We call them stormwater drains or pipes, but a new initiative is set to reshape how we think of Canberra’s urban waterways.
As part of the Design Canberra Festival, Catchment Studio presents Waterways Country – an exploration of the stories of Canberra’s waterways, our relationship with them and the impacts of colonialism on Country.
Waterways Country is a way for artists, scientists, conservationists, educators, wellbeing advocates, cultural producers, water managers, town planners and anyone simply interested in how we live with water in our city to learn about and contribute to a Ngunawal-centred understanding of our waterways.
Through a series of free workshops, a symposium and art installations, participants will come to see that, though encased in concrete and steel, an intricate network of waterways still laces its way around Canberra as it has since time immemorial.
The initiative is sponsored by the Suburban Land Agency, National Museum of Australia, James Fairfax Foundation and Icon Water.
Icon Water general manager customer engagement Davina McCormick said the sponsorship was fitting.
“We share a passion for the health and care of our waterways and while Icon Water does not operate or maintain the stormwater network, we all benefit from focusing on the broader connections to our water catchments that supply our community,” she said.
“We feel fortunate to be active participants in this important discussion.
“Icon Water expects to learn from the Ngunawal perspectives on water and is dedicated to this unique knowledge exchange.”
Catchment Studio Indigenous water researcher, scientist and wiradyuri woman Kate Harriden said that making the initiative Ngunawal-centred would be critical in any paradigm shift.
“It’s their Country. They’re the people who know the creek’s history; they understand there’s a big difference between how Indigenous and non-Indigenous people look at water,” she said.
“It’s a dichotomy – in Western ways of thinking, water is transactional; in Indigenous ways of thinking, water doesn’t just give life, it has life. It has its own relationships, responsibilities and rights beyond our understanding.
“Things work differently now, we have new paradigms, but we still have people here – the Ngunawal people – who have lived incredibly well with our waterways for tens of thousands of years. Their knowledge needs to be central in any thinking of how we live with water.”
Catchment Studio curator, designer and producer Kirsten Wehner said waterways were a “live and immediate issue in Canberra at the moment”.
“There’s a lot of interest in recuperating the creeks from stormwater drains,” she said.
“We’re at a transitional point in Canberra’s history, as more developments crop up, we’re questioning what we want to do with our waterways.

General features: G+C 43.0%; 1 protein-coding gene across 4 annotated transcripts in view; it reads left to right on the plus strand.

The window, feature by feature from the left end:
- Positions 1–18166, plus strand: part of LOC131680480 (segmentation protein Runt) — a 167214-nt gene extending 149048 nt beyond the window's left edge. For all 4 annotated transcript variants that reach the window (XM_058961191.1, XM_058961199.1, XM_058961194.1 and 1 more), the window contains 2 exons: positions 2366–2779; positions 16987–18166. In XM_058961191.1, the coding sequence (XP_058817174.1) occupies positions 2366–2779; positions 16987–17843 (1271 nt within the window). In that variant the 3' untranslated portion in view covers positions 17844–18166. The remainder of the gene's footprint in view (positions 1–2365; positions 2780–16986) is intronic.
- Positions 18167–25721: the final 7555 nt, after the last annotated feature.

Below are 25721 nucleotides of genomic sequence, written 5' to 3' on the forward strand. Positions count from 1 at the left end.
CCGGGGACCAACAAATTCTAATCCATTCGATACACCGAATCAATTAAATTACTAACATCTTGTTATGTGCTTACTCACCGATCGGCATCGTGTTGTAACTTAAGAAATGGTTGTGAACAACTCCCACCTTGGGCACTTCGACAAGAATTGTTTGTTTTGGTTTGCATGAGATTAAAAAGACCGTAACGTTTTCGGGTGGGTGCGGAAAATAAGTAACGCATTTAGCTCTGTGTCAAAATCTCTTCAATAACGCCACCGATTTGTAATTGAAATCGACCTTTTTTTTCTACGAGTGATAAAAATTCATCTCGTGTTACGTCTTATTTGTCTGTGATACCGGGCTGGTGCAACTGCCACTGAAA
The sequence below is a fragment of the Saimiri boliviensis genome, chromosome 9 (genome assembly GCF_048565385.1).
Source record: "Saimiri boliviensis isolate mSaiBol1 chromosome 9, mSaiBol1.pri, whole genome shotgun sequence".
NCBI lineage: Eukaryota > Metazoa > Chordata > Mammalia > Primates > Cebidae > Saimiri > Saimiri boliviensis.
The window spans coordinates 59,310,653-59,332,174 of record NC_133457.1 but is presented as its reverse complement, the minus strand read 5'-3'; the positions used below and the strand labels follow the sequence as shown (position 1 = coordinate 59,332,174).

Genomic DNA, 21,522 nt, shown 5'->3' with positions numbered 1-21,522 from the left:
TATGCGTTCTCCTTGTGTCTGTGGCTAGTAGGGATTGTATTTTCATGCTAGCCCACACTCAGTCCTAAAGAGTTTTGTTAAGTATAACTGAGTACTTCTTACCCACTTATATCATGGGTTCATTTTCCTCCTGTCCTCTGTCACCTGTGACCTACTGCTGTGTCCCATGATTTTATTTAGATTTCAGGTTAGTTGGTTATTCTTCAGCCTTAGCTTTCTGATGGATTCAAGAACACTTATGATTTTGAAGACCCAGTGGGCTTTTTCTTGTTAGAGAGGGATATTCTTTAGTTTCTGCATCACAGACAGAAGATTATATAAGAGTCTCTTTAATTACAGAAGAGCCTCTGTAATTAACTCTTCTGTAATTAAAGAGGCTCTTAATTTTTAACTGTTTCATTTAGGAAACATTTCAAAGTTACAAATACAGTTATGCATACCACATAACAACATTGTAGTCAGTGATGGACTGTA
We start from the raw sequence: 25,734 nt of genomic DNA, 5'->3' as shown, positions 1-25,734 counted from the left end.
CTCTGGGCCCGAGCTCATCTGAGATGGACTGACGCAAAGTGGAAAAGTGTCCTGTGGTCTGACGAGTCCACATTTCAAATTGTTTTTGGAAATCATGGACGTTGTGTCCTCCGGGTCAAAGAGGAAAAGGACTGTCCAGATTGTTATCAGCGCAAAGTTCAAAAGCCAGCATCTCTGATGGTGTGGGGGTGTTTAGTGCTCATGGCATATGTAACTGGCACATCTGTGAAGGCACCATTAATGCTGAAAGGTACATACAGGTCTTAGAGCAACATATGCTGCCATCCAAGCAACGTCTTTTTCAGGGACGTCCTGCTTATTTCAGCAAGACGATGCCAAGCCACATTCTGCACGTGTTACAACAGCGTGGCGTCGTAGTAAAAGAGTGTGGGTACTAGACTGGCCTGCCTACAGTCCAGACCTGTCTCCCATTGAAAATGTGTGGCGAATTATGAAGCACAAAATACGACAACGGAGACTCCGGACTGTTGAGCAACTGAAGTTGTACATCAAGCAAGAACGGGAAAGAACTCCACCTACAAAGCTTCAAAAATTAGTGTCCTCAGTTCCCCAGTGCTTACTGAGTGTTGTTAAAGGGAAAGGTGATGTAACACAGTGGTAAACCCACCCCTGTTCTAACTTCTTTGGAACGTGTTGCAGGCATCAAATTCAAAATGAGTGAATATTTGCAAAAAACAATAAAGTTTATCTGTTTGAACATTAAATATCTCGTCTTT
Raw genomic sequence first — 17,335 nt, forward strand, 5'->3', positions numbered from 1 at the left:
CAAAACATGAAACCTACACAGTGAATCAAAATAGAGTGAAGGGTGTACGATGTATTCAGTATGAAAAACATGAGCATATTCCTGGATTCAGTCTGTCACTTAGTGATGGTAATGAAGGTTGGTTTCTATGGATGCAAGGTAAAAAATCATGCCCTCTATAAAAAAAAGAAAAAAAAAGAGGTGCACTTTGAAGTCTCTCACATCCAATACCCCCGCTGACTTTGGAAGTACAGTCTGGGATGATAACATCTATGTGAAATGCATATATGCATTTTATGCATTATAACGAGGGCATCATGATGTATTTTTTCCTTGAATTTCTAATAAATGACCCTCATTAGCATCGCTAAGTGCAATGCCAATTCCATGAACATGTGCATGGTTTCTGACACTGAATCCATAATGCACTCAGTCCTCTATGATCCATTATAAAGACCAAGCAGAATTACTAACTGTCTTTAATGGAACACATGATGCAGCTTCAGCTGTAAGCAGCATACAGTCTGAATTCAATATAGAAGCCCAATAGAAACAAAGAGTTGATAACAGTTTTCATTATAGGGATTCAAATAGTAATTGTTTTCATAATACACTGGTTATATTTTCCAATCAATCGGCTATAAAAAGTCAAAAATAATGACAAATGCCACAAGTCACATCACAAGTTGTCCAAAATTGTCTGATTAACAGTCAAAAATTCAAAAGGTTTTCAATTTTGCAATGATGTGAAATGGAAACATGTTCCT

“We cannot have that conversation until the layperson has a level of expertise. That’s a key purpose of the symposium.”
Kirsten said achieving this objective would require an interactive and engaging program of events.
“We’ve tried to bring the spirit of the walks to the symposium because living with water means more than listening to a talk – it requires you to tap into your emotions, heart, body, head and voice,” she said.
“For example, we have what we call flow sessions where people will collaborate in creating maps of waterways as they know them, using their collective knowledge, memories and experiences.
“In another session we will all be out in the National Museum of Australia’s garden and we’ll be moving. We’ll be engaging with water imaginatively with our bodies and all our senses.”
Catchment Studio is an independent, non-profit creative platform that collaborates with traditional custodians, artists, scientists and community organisations to create inspiring experiences that change how people connect with urban waterways.
“When we think of most urban waterways in Canberra, they’re commonly known as stormwater drains or pipes. This isn’t a great way of thinking or living with water. It creates problems for waterways and the species that should be living in our waterways,” Kirsten said.
“Our waterways have enormous potential to be places where people spend time, connect with nature and live sympathetically with the natural world. They’re not something to be controlled, domesticated and sent underground, but are a vital part of what could be a liveable city for us and other living species.
“At the symposium we’re going to draw these ideas out into bigger conversations.”
Waterways Country symposium sessions run on Monday 14, Tuesday 15 and Wednesday 16 of November from 10 am to 3 pm at the National Museum of Australia.
Spellings and capitalisations used in this article reflect the directions of Traditional Custodians and First Nations participants guiding the Following Sullivans, Learning Country and Waterways Country programs.